|Project by pmcustom||posted 02-06-2012 11:53 PM||19814 views||38 times favorited||21 comments|
I know there are more than a few garage woodworkers out there. My home has a 21×21 attached garage, so I wanted to design an inexpensive and practical workshop, but without dedicating the space only to woodworking. I found a lot of great ideas on the web, but I couldn’t find a complete shop that really integrated all of those great ideas. I hope there are some people out there who can benefit from this project, and I welcome any comments or questions you may have. Thanks!
Here is my budget-friendly mobile tablesaw/router workstation.
The outfeed table folds down so the whole thing can slide up against the wall next to the radial arm saw and under the dust collector.
This is the simple design I used for the tablesaw fence. I salvaged the rear (secondary) lock from the stock fence and fabricated the rest. It cost me about $40 for everything and works great with zero deflection.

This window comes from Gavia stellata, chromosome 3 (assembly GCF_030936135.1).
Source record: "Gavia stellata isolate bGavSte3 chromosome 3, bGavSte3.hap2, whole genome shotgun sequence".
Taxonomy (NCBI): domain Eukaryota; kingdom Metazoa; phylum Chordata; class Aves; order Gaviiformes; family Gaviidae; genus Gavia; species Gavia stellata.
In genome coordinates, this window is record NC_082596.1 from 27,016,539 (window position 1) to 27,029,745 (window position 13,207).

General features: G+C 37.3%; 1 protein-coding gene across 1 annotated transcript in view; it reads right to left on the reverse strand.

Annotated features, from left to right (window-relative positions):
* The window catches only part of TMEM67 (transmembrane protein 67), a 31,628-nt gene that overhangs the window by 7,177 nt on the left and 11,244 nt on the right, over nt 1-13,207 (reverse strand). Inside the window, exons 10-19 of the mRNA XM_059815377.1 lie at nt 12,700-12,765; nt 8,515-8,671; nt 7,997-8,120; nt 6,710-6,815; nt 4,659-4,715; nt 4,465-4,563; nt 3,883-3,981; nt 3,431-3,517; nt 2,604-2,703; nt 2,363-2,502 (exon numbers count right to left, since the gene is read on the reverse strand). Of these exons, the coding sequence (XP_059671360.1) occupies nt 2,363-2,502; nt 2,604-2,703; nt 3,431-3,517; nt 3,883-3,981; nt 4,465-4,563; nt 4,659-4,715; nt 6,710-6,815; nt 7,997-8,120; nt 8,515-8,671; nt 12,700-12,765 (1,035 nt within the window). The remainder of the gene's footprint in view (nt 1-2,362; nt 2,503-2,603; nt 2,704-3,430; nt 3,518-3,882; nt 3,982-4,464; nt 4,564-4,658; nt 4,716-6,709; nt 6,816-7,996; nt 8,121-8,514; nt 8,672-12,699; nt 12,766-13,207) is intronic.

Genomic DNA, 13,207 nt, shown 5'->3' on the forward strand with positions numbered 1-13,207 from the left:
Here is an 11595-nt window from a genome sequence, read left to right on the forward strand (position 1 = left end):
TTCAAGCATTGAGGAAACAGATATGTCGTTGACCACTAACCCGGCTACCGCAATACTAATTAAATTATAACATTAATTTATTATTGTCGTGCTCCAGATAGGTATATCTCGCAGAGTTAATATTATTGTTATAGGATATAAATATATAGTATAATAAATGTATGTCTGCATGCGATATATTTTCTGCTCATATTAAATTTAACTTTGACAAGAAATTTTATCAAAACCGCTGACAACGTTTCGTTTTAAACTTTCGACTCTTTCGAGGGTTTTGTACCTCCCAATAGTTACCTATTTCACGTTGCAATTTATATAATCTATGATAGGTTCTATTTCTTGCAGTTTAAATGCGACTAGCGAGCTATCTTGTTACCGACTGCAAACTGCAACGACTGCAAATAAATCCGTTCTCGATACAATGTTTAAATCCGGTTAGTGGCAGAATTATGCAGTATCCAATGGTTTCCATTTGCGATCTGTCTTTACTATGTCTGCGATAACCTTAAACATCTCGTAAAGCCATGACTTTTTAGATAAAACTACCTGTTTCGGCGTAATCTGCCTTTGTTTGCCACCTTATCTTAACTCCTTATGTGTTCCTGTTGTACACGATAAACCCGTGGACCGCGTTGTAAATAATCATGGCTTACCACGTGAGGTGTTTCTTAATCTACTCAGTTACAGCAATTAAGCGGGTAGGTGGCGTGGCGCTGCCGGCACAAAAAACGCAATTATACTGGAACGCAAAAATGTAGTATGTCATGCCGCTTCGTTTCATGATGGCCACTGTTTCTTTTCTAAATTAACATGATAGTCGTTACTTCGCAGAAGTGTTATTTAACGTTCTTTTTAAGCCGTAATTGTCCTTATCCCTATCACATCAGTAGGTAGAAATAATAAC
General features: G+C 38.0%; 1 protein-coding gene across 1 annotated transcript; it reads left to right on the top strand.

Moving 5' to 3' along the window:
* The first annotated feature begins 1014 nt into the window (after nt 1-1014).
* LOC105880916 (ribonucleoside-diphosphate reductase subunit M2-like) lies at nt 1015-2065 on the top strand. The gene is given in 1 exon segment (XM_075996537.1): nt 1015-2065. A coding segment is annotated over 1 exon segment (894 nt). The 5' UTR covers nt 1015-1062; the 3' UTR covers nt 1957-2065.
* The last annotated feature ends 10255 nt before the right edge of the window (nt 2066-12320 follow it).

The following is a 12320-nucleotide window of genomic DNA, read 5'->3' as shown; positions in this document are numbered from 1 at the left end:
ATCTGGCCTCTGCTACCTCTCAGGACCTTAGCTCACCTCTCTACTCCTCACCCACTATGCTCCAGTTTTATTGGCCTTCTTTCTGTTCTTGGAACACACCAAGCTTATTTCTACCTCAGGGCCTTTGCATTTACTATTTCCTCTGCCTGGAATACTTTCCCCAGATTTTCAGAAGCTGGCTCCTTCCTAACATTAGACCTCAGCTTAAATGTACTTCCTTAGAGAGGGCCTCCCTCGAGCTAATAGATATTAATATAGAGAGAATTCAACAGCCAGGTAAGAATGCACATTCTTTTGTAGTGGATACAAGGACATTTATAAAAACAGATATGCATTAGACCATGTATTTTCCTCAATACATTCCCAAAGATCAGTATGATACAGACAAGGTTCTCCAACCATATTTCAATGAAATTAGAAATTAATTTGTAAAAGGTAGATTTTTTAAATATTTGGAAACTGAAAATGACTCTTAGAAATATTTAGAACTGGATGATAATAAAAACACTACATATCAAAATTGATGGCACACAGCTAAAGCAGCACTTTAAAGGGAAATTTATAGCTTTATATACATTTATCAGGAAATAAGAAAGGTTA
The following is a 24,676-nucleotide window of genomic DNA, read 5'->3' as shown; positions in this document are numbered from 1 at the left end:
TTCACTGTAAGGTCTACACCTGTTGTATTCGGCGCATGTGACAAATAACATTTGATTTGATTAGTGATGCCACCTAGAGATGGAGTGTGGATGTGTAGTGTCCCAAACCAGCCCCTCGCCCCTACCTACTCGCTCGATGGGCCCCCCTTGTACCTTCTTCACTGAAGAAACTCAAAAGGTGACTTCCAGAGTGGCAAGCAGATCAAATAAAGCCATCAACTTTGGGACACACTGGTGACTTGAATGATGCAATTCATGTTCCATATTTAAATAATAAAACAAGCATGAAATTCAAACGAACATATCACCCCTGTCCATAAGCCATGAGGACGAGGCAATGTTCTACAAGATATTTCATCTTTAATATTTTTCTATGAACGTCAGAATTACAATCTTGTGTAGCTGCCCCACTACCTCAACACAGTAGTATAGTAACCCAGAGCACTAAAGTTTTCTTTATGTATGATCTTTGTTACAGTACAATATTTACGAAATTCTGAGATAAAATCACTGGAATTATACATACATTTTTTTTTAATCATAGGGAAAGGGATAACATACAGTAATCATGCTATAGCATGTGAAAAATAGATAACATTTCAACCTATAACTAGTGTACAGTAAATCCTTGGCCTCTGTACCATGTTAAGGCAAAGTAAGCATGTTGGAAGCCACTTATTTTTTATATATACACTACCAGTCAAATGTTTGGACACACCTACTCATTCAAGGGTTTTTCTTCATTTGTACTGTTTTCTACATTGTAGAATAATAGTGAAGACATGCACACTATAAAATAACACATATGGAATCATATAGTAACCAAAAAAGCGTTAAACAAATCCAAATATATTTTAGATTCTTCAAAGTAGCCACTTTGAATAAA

My overall goal was to have a system that could easily be setup or taken down, so I can still use the garage as a garage. It takes only a few minutes to roll out the workstation, lower the dust collection down from the ceiling (it uses rope and pulleys), connect the hose with a 1/4 turn and plug in the power cord. (You can check out my 3hp dust collection system in my first project)
Within the workstation is a 2-way valve or diverter box. It is simply a box with one outlet (to the DC), two inlets and a hinged door, so you can close off one source or the other. It is actuated with a lever, so you can quickly switch dust collection to either the tablesaw or router without fumbling with multiple hoses.
The router is mounted inside a box. The DC draws air from above and below the table at the same time. To do this, I made the fence system hollow. It has an opening routed out of the bottom that mates with an opening in the tabletop (that leads into the box).
The fence has a coarse and fine adjustment. The coarse adjustment is similar to the tablesaw fence. The whole assembly slides wherever you want it and then you lock it down in the front and back.
The fence is mounted to a sliding inner-box, or carriage. The black knob in the picture is connected to a pair of wedges between the back and the carriage, so that when the knob is tightened, the carriage is pushed out. When the knob is loosened, spring pressure pushes the wedges back down and spring tension retracts the carriage. It gives me about 3/8” travel and acts as the fine adjustment.